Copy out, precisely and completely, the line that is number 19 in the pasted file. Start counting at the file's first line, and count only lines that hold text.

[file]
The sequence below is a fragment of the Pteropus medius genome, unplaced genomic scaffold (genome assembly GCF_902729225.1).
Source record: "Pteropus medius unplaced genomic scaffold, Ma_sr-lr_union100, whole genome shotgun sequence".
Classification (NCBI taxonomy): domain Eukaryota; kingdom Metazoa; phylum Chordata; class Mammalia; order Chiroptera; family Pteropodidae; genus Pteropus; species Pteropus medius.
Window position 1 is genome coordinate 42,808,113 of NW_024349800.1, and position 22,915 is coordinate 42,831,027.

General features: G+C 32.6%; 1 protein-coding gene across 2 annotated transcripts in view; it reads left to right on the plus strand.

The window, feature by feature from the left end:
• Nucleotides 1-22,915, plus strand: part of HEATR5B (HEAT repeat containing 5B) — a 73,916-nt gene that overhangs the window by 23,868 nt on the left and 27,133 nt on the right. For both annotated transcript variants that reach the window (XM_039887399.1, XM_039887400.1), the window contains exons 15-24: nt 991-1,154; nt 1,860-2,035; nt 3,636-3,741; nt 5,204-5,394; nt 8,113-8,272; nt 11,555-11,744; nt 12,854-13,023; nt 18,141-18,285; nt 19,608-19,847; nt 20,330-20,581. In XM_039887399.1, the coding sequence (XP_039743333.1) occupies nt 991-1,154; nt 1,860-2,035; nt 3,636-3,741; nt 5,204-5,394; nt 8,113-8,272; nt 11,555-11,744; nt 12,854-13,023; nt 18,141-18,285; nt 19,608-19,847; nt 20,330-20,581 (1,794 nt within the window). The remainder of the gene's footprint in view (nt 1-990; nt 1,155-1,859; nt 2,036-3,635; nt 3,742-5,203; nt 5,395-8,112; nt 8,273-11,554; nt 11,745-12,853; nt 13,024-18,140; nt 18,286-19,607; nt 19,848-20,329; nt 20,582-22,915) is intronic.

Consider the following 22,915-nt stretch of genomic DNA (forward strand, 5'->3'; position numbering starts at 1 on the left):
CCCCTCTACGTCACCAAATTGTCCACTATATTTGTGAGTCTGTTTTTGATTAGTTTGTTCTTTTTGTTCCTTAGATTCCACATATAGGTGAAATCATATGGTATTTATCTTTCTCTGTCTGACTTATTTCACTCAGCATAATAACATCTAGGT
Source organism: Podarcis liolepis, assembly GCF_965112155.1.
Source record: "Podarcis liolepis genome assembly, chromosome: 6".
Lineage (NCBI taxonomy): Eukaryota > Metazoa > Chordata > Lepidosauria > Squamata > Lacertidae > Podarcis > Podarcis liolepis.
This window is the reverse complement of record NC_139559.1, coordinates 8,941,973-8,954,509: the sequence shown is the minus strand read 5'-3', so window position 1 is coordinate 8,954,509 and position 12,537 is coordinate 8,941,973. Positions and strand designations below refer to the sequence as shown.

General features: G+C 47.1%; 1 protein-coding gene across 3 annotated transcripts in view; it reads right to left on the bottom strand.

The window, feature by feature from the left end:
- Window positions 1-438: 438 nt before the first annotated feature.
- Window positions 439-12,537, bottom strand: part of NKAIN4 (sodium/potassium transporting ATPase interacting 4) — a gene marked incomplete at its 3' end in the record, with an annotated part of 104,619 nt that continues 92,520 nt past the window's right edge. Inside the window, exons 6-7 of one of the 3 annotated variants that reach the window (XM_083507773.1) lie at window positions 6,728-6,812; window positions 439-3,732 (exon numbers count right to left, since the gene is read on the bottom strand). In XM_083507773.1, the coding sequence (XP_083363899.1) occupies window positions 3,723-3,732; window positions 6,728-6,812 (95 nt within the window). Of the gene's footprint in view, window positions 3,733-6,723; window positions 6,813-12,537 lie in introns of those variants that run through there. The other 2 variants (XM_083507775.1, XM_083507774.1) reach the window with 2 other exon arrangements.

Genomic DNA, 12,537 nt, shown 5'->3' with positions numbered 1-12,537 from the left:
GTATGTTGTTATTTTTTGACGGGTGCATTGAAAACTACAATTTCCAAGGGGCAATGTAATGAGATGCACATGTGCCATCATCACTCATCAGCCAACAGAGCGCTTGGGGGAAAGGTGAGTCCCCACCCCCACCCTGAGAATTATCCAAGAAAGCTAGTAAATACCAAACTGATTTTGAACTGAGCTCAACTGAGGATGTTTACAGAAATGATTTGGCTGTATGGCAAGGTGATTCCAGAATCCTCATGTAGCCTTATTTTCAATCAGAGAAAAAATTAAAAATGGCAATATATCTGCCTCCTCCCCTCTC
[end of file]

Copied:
GTATGTTGTTATTTTTTGACGGGTGCATTGAAAACTACAATTTCCAAGGGGCAATGTAATGAGATGCACATGTGCCATCATCACTCATCAGCCAACAGAGCGCTTGGGGGAAAGGTGAGTCCCCACCCCCACCCTGAGAATTATCCAAGAAAGCTAGTAAATACCAAACTGATTTTGAACTGAGCTCAACTGAGGATGTTTACAGAAATGATTTGGCTGTATGGCAAGGTGATTCCAGAATCCTCATGTAGCCTTATTTTCAATCAGAGAAAAAATTAAAAATGGCAATATATCTGCCTCCTCCCCTCTC